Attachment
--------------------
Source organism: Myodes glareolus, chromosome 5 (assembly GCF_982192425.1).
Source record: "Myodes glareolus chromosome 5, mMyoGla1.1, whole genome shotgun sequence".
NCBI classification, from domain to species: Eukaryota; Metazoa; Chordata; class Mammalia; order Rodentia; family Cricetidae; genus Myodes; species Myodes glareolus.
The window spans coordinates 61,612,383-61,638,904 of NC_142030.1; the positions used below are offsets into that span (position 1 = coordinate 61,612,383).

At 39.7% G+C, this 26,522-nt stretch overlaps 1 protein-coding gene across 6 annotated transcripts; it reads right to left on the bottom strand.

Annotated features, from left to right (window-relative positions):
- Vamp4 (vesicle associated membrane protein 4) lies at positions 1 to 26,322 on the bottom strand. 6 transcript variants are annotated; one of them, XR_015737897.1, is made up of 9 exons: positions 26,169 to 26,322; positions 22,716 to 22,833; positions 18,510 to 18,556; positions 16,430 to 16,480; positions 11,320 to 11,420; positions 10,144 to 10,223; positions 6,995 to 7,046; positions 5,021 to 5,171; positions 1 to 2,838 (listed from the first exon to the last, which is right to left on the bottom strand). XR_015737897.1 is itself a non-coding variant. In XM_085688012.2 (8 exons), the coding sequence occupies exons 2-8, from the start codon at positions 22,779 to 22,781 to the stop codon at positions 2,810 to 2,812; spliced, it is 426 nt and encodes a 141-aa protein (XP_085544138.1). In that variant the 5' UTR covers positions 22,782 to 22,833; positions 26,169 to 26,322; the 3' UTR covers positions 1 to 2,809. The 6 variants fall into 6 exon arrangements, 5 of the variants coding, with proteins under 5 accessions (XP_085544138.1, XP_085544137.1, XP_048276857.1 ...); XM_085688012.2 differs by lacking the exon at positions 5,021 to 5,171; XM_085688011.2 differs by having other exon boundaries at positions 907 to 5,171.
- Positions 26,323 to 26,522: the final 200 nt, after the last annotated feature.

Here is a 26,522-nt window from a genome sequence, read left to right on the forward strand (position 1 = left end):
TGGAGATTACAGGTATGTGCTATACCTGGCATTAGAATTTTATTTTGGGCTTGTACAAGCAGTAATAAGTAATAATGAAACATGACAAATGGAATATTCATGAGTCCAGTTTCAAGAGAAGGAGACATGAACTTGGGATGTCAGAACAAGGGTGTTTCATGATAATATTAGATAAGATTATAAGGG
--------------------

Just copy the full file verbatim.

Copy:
Source organism: Myodes glareolus, chromosome 5 (assembly GCF_982192425.1).
Source record: "Myodes glareolus chromosome 5, mMyoGla1.1, whole genome shotgun sequence".
NCBI classification, from domain to species: Eukaryota; Metazoa; Chordata; class Mammalia; order Rodentia; family Cricetidae; genus Myodes; species Myodes glareolus.
The window spans coordinates 61,612,383-61,638,904 of NC_142030.1; the positions used below are offsets into that span (position 1 = coordinate 61,612,383).

At 39.7% G+C, this 26,522-nt stretch overlaps 1 protein-coding gene across 6 annotated transcripts; it reads right to left on the bottom strand.

Annotated features, from left to right (window-relative positions):
- Vamp4 (vesicle associated membrane protein 4) lies at positions 1 to 26,322 on the bottom strand. 6 transcript variants are annotated; one of them, XR_015737897.1, is made up of 9 exons: positions 26,169 to 26,322; positions 22,716 to 22,833; positions 18,510 to 18,556; positions 16,430 to 16,480; positions 11,320 to 11,420; positions 10,144 to 10,223; positions 6,995 to 7,046; positions 5,021 to 5,171; positions 1 to 2,838 (listed from the first exon to the last, which is right to left on the bottom strand). XR_015737897.1 is itself a non-coding variant. In XM_085688012.2 (8 exons), the coding sequence occupies exons 2-8, from the start codon at positions 22,779 to 22,781 to the stop codon at positions 2,810 to 2,812; spliced, it is 426 nt and encodes a 141-aa protein (XP_085544138.1). In that variant the 5' UTR covers positions 22,782 to 22,833; positions 26,169 to 26,322; the 3' UTR covers positions 1 to 2,809. The 6 variants fall into 6 exon arrangements, 5 of the variants coding, with proteins under 5 accessions (XP_085544138.1, XP_085544137.1, XP_048276857.1 ...); XM_085688012.2 differs by lacking the exon at positions 5,021 to 5,171; XM_085688011.2 differs by having other exon boundaries at positions 907 to 5,171.
- Positions 26,323 to 26,522: the final 200 nt, after the last annotated feature.

Here is a 26,522-nt window from a genome sequence, read left to right on the forward strand (position 1 = left end):
TGGAGATTACAGGTATGTGCTATACCTGGCATTAGAATTTTATTTTGGGCTTGTACAAGCAGTAATAAGTAATAATGAAACATGACAAATGGAATATTCATGAGTCCAGTTTCAAGAGAAGGAGACATGAACTTGGGATGTCAGAACAAGGGTGTTTCATGATAATATTAGATAAGATTATAAGGG